financial expenses and disability insurance

Disability and Loss of Income – 10 Expenses to Consider

Disability and the experiencing loss of income has huge financial implications that few are prepared for. Without the ability to maintain a steady income, workers may fall behind on utilities, mortgages, etc. and have trouble making ends meet.

In fact, about 77 percent of consumers (shareable infographic) said they would not be able to pay their bills for more than a year if they suffered a loss of income, according to the Council for Disability Awareness. However, the time those who are disabled are out of work is often more than two years, according to the CDA.

The recent Disability Insurance Awareness Month highlighted the importance of coverage in case you are unable to work. If you have to spend days, months, or even years away from the office, disability insurance could give you the funds to cover that loss of income and pay your bills.

Here are 10 expenses you need to prepare for in case of a disability:

1. Medical Costs

Once you experience a disability, you may be required to visit specialists, perform medical tests and buy medications to help you recover and treat your condition. These expenses would be in addition to your regular expenses you’re expecting to pay. The last thing you should have to think about during a disability is to figure out to pay for treatment.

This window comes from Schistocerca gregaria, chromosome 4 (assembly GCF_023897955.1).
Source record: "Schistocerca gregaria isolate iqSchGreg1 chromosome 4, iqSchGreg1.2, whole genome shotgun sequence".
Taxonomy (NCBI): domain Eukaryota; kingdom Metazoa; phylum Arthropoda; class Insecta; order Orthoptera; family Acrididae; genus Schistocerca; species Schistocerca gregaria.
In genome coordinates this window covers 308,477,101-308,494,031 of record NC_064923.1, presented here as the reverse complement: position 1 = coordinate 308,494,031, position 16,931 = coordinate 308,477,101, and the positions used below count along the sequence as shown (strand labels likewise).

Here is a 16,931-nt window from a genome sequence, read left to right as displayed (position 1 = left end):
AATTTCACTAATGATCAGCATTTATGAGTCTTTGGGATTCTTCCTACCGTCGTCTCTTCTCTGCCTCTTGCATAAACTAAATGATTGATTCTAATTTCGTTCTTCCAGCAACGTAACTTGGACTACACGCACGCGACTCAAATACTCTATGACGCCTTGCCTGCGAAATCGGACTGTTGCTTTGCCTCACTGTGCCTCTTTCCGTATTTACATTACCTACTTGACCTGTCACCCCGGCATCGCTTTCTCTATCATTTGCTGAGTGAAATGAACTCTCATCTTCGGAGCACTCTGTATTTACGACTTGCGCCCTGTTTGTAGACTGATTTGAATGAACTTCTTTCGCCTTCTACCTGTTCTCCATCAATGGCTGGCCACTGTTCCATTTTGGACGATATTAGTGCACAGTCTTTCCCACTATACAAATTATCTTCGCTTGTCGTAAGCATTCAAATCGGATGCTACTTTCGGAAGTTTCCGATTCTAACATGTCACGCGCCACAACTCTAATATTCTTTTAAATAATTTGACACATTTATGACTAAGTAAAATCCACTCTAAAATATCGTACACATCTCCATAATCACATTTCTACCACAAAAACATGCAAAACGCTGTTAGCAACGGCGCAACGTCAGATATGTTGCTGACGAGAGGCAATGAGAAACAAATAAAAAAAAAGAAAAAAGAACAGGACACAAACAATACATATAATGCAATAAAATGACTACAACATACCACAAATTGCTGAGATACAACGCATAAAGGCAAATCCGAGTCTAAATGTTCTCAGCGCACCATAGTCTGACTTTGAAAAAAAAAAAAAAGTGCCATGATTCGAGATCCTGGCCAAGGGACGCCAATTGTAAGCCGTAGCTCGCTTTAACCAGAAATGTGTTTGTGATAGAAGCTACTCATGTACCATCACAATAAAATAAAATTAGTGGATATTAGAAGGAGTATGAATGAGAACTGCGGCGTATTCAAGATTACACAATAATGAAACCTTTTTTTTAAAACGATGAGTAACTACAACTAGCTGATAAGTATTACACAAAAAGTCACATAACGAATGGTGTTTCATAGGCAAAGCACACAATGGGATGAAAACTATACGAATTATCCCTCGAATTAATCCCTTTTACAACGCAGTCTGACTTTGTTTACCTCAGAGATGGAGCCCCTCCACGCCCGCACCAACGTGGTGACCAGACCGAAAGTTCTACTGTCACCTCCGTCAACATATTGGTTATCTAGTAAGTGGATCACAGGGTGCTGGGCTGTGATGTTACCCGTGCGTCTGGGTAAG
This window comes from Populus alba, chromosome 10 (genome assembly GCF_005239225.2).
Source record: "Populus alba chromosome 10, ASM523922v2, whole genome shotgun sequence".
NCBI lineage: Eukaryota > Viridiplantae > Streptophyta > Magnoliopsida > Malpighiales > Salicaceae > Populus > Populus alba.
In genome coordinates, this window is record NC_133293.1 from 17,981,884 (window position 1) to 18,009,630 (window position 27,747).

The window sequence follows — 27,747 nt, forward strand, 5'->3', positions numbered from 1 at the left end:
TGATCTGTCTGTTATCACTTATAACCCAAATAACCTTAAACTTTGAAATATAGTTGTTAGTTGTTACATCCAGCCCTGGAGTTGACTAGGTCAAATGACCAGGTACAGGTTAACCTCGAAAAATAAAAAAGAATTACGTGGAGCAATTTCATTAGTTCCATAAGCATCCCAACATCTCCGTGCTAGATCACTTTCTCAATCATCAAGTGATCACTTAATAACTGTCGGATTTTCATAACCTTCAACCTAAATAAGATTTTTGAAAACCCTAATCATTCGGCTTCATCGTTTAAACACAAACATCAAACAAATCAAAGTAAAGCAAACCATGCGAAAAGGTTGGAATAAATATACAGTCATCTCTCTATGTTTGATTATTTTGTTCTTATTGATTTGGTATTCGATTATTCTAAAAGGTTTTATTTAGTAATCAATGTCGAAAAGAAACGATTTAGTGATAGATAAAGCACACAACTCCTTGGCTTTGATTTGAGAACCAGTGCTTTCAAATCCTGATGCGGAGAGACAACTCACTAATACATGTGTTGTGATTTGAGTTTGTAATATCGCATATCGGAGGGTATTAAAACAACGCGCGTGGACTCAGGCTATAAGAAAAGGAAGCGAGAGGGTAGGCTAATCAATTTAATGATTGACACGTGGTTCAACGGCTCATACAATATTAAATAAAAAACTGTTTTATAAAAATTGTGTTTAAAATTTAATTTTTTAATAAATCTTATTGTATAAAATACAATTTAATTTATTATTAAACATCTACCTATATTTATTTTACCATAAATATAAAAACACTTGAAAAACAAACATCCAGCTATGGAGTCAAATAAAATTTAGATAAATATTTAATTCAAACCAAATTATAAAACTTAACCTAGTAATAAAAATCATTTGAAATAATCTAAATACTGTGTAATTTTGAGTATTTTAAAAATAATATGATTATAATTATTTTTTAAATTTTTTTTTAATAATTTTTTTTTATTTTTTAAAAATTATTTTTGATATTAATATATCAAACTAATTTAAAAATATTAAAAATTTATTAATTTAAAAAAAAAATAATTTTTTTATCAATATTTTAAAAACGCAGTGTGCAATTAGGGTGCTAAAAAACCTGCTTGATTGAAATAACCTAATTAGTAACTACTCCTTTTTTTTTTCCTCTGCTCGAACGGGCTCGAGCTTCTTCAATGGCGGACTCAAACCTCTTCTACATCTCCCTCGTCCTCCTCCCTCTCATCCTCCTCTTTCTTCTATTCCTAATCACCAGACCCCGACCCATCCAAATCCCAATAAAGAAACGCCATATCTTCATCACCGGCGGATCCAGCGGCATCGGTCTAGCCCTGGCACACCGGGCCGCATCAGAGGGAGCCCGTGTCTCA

If you don’t have enough funds in your savings, you may end up resorting to putting charges on your credit card—and you could go into medical debt.

About 43 million consumers  (PDF) have delinquent medical debt on their credit reports, according to the Consumer Financial Protection Bureau.

2. Loss of Income

In the case of disability, not only would you have to cope with medical bills stemming from your injury or illness, you would also have to deal with income losses from missing work and recovering. Some may be fortunate enough to have saved vacation or personal time off, but how long could that last? What do you do when your PTO runs out and you still don’t have a paycheck?

The loss of several paychecks—or more, depending on how long you are out of work—is not to be taken lightly.

3. Utility Bills